The Exodus was a romance, Mount Sinai was a marriage—a marriage of the Children of Israel …a marriage of the created being and its Creator, of earth and heaven…and the G‑d who rescued them from Egypt, of a created being and its Creator, of earth and heaven, body and soul, being and not-being.

Marriage is a story in three parts, each part an eternal moment.

First, two must fall in love.

Not a rational love—no, that won’t do. They must be nuts for one another. Obsessed. They must feel they cannot live without one another, as though their very existence depends on their closeness to one another. They must feel that they are truly one, even as they are apart.

But they are not yet one.

There must be a covenant. A covenant that excludes all others, that says “only you and I exist in this space.” He says to her, “You are sanctified to me”—you are separate from all others, distinct and unique.

That covenant is an intertwining of souls, bound by love, and not easily untied, because it is meant to last forever. But still they are not yet one.

The love is not enough, for each feels a different love. The covenant is not enough, because they remain two beings. They must rise and enter a space that can hold the two of them as one, a space in which there is no other, because there is no otherness, there is only One.

And that is the chuppah. Here they are one.

From now on, every moment of the rest of their lives together, they will continue to make two into one, in a constant union of love, covenant and embrace.

© Yoram Raanan
© Yoram Raanan

All of You

The chuppah of the Jewish people was Mount Sinai. The chuppah for each one of us is a mitzvah. Any mitzvah. Because every mitzvah of the Torah carries you into a space beyond all things, a space where there is no otherness, only the One.

Every mitzvahEvery mitzvah is an embrace, a kiss, and a union of spirits. is an embrace, a kiss, and a union of spirits.

An embrace, because as an embrace grasps you from all sides, so the mitzvahs of Torah embrace every facet of your being. Not your heart alone, not your mind alone, but your every limb, your every sinew, and all the kishkes within you.

Give a few dollars to a homeless veteran so he can spend the night in warm and decent quarters. Your hand gave the dollars. Your entire being worked hard to earn it. You could have bought something else for yourself with that money. So now, all of you is tied up in this mitzvah. Divine light embraces your entire being.

The same occurs when you prepare a royal Shabbat meal. Carpool your kids to a Jewish school. Wrap yourself in a tallit—all of you. Bind the leather straps of tefillin on your arm and head. Munch your matzah on Passover. Feel the hunger of Yom Kippur. Immerse in the joy of learning Torah.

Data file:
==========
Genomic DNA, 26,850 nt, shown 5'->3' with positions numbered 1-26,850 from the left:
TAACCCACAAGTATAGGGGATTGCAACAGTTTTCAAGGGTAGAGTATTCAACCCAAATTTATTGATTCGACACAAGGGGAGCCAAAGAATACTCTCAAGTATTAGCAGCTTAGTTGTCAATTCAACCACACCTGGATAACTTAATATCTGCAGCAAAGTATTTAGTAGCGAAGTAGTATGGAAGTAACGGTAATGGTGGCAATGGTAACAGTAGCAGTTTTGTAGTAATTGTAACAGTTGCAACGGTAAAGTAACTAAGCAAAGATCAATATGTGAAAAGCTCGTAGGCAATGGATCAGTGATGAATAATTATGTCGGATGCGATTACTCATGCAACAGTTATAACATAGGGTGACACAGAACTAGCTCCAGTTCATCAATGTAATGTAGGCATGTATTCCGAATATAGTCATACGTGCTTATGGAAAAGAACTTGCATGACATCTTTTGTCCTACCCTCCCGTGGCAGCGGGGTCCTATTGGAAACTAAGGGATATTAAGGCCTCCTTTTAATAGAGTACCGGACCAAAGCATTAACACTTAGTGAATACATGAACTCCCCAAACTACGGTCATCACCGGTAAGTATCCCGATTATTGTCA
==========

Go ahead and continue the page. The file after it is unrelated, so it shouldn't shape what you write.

Each is a caress and a hug, each grasping another part of you, until every limb of your body and every facet of your life is held tightly in His embrace, pulling you close in oneness from head to toe, enveloping all your being.

© Yoram Raanan
© Yoram Raanan

Divine Kiss, Mystic Union

“Let him kiss me with the kisses of his mouth, for his love is better than wine.” So begins King Solomon’s Song of Songs, a parable of the love between us and our G‑d.

What is a kiss?… as two minds think as one, experience as one, desire as one, in that intimate union of a kiss. It is when love can no longer be expressed in words of love—because there are no words for such love. It is when lips no longer speak as one speaks to another—because there is no other. And so two lips become one.

“When you read and speak words of Torah,” the Midrash tells, “G‑d reads and speaks every word along with you.”1 So that every word of Torah is a kiss. Our lips and His in union.

They are His words, the words He speaks to Himself, the words that speak of what he desires from heaven and earth, of His deepest desire.

They are the words of halacha—of what we are meant to do, of how His desire is to be expressed in this world.

Yet they are our words, the words given to us, in our mouths to expand, explain and apply. And they remain His words. Because in them we and Him are one in soul and spirit, as two minds think as one, experience as one, desire as one, in that intimate union of a kiss.

And there is a union of souls.

In the discovery of the wisdom of His Torah as your mind becomes absorbed in a divine way of thinking, and in the heartfelt focus of that prayer, in the tears that drip down your cheek as you return to Him, in the joy of a mitzvah that bursts out in spontaneous song, there your soul calls to the Soul of All Life, and the two are drawn together to merge as one in perfect union.

© Yoram Raanan
© Yoram Raanan

We Are His, He Is Ours

That is why a Jew doesn’t just do a mitzvah. A Jew says, “Blessed are You, G‑d, our G‑d, Majesty of the Universe, who has sanctified us with His mitzvot…”

Just as aAt Mount Sinai, we became His, and He became ours. man says to his beloved beneath the chuppah, “Behold, you are sanctified to me with this ring…”

Rabbi Schneur Zalman walked out from his study and heard his wife teaching other women. He heard two words. She said, “Mine says…”—referring to him, her husband, who became hers through marriage.

He leaned against the doorpost in a deep trance, uttering, “With one mitzvah, I became hers. With how many mitzvahs, have I become His!”

At Mount Sinai, we became His, and He became ours.


Sources
Tanya, Chapters 45 and 46. See also Likutei Torah, Shir HaShirim 1d.


More from the same author:

Who Is Shechinah, And What Does She Want from My Life?


The feminine side of G‑d, and the struggle for reunion.



And more:

G‑d In Love


All that exists emerges out of G‑d’s desire to love and be loved. All that we do is an act within that drama. There is nothing else.